I normally would be uncomfortable “vacationing” with other people, but I’m pretty comfortable with these folks.
One afternoon, after we had exhausted all the normal tourist activities, we settled in at an outdoor bar on the main square and commenced drinking. We were having a grand time, just people watching, talking, and laughing.
Then, our Airbnb host happened to walk by so we called her over. She told us about a place nearby with cheap flavored mezcal shots. So we went to that place and had some tasty shots. Day drinking is fun! Woohoo!
We started talking to another couple at the otherwise-empty bar. They were from Mexico City. We ended up spending the rest of the day hanging out with them, too.
From that bar, we went to a restaurant for food. By this point, I could feel myself starting to wear down. It had been several hours now that we’d been laughing and having fun, but it was no longer effortless for me; it was becoming difficult to keep up the same level of friendliness. I was worn out.
Our plans for that evening were to go on a nighttime tour–basically a giant party of people walking and singing around the city. So, that meant I still had to make it through many more hours of merrymaking.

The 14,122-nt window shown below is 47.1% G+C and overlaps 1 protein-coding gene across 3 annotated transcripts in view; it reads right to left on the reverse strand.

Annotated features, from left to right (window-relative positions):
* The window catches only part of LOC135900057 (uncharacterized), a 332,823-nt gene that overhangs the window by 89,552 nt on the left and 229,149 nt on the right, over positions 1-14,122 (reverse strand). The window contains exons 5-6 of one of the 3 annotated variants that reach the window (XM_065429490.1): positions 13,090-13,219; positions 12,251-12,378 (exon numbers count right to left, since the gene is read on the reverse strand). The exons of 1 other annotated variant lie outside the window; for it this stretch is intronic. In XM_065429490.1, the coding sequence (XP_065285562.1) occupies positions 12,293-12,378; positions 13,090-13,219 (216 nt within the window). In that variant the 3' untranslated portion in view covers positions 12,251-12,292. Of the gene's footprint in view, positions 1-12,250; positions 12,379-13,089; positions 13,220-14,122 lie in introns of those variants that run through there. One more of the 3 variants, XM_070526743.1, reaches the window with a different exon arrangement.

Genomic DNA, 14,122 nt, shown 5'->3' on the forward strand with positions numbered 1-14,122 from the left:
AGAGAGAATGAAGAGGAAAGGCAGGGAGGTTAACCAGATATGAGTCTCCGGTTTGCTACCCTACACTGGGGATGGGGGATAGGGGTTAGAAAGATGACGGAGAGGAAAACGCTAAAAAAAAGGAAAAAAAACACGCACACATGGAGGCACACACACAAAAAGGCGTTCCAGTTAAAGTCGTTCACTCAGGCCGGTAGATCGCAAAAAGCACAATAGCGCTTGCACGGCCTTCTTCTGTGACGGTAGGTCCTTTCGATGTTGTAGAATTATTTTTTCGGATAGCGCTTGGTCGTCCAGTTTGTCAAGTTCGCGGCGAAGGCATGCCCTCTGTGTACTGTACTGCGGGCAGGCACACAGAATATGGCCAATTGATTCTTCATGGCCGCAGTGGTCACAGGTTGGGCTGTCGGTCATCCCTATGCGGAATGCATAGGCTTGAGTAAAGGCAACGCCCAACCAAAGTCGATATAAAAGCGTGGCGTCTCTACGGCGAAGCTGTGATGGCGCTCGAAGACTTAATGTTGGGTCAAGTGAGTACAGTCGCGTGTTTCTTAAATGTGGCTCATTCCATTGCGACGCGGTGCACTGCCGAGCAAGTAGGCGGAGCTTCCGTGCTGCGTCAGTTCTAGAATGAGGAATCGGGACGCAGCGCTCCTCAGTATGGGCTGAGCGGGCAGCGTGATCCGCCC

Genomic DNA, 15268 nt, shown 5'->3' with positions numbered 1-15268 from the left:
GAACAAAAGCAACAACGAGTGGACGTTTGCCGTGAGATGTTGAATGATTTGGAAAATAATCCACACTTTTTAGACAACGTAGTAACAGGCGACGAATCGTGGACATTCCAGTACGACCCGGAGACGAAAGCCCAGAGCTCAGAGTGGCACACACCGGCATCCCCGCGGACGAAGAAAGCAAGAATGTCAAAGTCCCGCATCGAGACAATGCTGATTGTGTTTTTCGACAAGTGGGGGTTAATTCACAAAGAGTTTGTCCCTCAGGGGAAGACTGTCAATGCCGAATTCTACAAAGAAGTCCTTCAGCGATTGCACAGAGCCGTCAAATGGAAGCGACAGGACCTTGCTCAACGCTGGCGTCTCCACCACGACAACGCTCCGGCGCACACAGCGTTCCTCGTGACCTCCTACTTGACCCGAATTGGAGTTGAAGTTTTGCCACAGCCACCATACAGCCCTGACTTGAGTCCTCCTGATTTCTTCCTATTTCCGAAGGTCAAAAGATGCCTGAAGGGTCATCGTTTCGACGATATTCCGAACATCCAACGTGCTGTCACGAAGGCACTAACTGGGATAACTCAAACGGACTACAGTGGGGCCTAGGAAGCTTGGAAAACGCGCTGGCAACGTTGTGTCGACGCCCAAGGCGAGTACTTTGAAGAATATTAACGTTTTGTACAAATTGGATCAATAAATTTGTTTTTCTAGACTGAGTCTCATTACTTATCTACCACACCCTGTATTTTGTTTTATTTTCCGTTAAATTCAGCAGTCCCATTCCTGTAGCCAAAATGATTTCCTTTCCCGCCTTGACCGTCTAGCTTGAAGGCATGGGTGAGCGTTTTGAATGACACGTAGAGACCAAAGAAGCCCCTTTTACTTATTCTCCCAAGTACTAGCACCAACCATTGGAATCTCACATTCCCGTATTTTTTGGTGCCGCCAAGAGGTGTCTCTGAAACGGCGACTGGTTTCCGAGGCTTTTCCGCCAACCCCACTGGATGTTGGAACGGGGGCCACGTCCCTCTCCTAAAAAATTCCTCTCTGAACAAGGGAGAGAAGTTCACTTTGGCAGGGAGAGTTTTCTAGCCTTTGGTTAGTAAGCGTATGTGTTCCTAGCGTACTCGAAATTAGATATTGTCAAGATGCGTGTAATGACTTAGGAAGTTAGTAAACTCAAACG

Here comes the part of my story that matters! After that dinner, I told my husband that I wanted to go back to our Airbnb, alone, until the nighttime tour. I told him that I was worn out and needed to recharge before the tour–maybe take a nap. Since he knows how I am, he totally understood. He knew it wasn’t an insult to him or our friends, and he knew that I’d be much better company later if I took a break now.
Also–I knew my fun had peaked. I had a great time that day, but now I was coming down. It was just too much time with heightened emotions of fun.
Being a highly sensitive introvert doesn’t mean we don’t like to hang out with people. It doesn’t mean we don’t like to “party”. But it might mean that we wear out faster or need a break.
To put a positive spin on it, I prefer to say that I “burn hotter” than other people. What I mean is–my energy is like a flame that burns more intensely, and therefore runs out faster than other people’s. (Sounds better than just saying “I’m worn out”, doesn’t it?)
I didn’t feel bad about taking a break from my friends–in fact, I was happy to have the opportunity. I simply told the group I needed a break/nap before the tour. They continued on without me. If anyone thought I was strange, so be it.
Then I walked back to the Airbnb (which was fortunately only 10 minutes away). It worked out perfectly.
I was so excited to have some quiet time alone. I changed my clothes, brushed my teeth, and took a short nap and met up with everyone a couple hours later. I felt refreshed and didn’t have FOMO.
The moral of this story is how to survive on vacation with other people: take breaks! And don’t feel bad about it. It’s better for you AND your friends.
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